The inaugural Aggrey Klaaste Annual Colloquium set for Black Wednesday

30 September 2020 - 12:19
By penwell dlamini AND Penwell Dlamini
September 24 2020
Journalist Joe Thloloe during an interview with Sowetan on Heritage Day in Roodepoort.
Image: ANTONIO MUCHAVE September 24 2020 Journalist Joe Thloloe during an interview with Sowetan on Heritage Day in Roodepoort.

Thought leaders in the media industry will meet next month to reflect on the sector’s journey and its role in strengthening the country’s democracy.

The date set for this inaugural event is October 19, Media Freedom Day, which will be used to discuss various topics on the role played by  journalists in strengthening democracy.

The Aggrey Klaaste Annual Colloquium, named after the late editor of Sowetan, will see great journalists such as former press ombudsman Joe Thloloe, former Sowetan legendary journalist Thami Mazwai and media expert Anton Harber  discuss burning issues in the sector.

Among the issues to be discussed is media freedom as a pillar of democracy, the state of newsrooms and the meaning of nation building principles today. These will be discussed under the theme Surviving 2020 and Media Credibility going forward.

The colloquium is presented  through a partnership between  Sowetan, the Aggrey Klaaste Trust, University of the Witwatersrand, South African National Editors Forum and DM5 Attorneys.

It will commemorate the events that took place on October 19 1977, known as Black Wednesday. On this day, the apartheid government clamped down on a number of organisations and newspapers sympathetic to the Black Consciousness (BC) philosophy. Three newspapers – The World, Weekend World and Pro Veritate were banned.

Among those arrested on that day was Klaaste, who ended up spending more than six months at the Modderbee Prison.

The clampdown was aimed at stifling media freedom and silencing those who spoke out against apartheid.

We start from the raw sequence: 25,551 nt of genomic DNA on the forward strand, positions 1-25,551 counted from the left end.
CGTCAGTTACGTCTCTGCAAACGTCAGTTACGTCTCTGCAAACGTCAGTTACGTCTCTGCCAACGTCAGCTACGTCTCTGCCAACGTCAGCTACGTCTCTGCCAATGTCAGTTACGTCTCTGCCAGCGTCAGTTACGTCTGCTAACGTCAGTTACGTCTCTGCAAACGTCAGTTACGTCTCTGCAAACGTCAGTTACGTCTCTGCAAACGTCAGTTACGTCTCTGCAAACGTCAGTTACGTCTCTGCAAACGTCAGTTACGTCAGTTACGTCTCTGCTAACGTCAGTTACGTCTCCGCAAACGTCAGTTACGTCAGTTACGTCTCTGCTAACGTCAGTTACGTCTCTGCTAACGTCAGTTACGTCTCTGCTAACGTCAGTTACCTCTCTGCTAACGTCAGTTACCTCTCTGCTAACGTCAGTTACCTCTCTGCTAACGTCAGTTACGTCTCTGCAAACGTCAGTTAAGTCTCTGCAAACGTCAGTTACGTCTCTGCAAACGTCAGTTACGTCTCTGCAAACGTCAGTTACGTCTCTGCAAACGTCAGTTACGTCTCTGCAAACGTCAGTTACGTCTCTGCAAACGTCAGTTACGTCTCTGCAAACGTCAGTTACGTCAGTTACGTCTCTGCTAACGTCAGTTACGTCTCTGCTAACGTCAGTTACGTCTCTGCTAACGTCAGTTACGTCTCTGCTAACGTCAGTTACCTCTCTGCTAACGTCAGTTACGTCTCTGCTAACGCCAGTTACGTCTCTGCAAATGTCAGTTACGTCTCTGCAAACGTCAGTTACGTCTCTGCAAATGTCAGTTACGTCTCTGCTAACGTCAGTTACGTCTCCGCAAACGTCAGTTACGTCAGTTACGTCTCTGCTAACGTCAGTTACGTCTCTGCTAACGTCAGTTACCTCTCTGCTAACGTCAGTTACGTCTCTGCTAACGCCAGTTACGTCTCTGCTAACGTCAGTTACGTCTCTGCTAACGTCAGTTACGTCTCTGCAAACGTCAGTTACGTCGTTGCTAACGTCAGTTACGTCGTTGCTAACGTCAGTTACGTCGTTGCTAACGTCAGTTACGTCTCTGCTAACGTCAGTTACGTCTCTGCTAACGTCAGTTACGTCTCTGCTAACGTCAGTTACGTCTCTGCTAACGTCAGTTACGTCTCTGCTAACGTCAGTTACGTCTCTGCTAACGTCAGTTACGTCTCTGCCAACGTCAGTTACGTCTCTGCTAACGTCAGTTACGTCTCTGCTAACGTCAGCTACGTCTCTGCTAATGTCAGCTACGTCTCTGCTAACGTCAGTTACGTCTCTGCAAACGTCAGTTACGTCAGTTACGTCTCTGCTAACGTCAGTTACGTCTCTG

“The Aggrey Klaaste Annual Colloquium aims to celebrate the courageous spirit of all those journalists and activists who spoke against apartheid and helped nurture a people’s desire for freedom. In addition to reflecting on Black Wednesday and its aftermath, the colloquium seeks to address pressing issues facing the media in contemporary South Africa,” the Aggrey Klaaste Trust said in its statement.

The Covid-19 pandemic has shaken the media industry over the past few months. Revenue dropped drastically for some of the media companies and they ended closing down. Despite this, the media has continued to play a critical role in helping both the state and its citizens to fight the coronavirus. Their efforts were recently praised by President Cyril Ramphosa in one of his Monday newsletter.

Speaking to  Sowetan last week, Thloloe said SA needs to protect press freedom now more than ever. “Free media is the foundation of democracy. Democracy means that people have their say and they are not scared of saying what they believe and what they want… It is in that exchange of ideas that society flourishes. We need it today more than we’ve ever needed it before,” Thloloe said.